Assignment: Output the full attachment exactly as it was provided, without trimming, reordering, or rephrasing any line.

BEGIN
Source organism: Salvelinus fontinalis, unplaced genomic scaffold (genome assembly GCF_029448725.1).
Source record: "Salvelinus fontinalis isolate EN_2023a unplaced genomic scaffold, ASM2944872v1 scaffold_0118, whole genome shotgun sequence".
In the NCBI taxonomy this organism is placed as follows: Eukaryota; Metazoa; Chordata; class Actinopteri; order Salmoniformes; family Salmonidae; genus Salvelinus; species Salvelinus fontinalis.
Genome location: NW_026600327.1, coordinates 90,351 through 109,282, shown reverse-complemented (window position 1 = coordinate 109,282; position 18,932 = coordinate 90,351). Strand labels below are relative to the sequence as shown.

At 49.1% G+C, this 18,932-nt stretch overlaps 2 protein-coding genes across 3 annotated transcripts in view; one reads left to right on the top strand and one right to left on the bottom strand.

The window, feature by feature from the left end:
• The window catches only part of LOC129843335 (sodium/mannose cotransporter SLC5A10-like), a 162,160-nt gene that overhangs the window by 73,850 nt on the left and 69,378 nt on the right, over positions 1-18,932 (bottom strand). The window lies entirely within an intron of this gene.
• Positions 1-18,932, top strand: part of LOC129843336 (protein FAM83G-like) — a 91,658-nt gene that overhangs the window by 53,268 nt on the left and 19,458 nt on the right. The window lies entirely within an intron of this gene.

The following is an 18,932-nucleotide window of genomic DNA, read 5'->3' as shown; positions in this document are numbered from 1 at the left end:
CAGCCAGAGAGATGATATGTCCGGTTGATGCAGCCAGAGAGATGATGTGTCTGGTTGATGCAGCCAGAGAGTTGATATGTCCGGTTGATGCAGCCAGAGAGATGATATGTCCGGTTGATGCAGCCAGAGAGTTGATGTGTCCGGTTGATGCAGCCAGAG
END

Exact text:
Source organism: Salvelinus fontinalis, unplaced genomic scaffold (genome assembly GCF_029448725.1).
Source record: "Salvelinus fontinalis isolate EN_2023a unplaced genomic scaffold, ASM2944872v1 scaffold_0118, whole genome shotgun sequence".
In the NCBI taxonomy this organism is placed as follows: Eukaryota; Metazoa; Chordata; class Actinopteri; order Salmoniformes; family Salmonidae; genus Salvelinus; species Salvelinus fontinalis.
Genome location: NW_026600327.1, coordinates 90,351 through 109,282, shown reverse-complemented (window position 1 = coordinate 109,282; position 18,932 = coordinate 90,351). Strand labels below are relative to the sequence as shown.

At 49.1% G+C, this 18,932-nt stretch overlaps 2 protein-coding genes across 3 annotated transcripts in view; one reads left to right on the top strand and one right to left on the bottom strand.

The window, feature by feature from the left end:
• The window catches only part of LOC129843335 (sodium/mannose cotransporter SLC5A10-like), a 162,160-nt gene that overhangs the window by 73,850 nt on the left and 69,378 nt on the right, over positions 1-18,932 (bottom strand). The window lies entirely within an intron of this gene.
• Positions 1-18,932, top strand: part of LOC129843336 (protein FAM83G-like) — a 91,658-nt gene that overhangs the window by 53,268 nt on the left and 19,458 nt on the right. The window lies entirely within an intron of this gene.

The following is an 18,932-nucleotide window of genomic DNA, read 5'->3' as shown; positions in this document are numbered from 1 at the left end:
CAGCCAGAGAGATGATATGTCCGGTTGATGCAGCCAGAGAGATGATGTGTCTGGTTGATGCAGCCAGAGAGTTGATATGTCCGGTTGATGCAGCCAGAGAGATGATATGTCCGGTTGATGCAGCCAGAGAGTTGATGTGTCCGGTTGATGCAGCCAGAG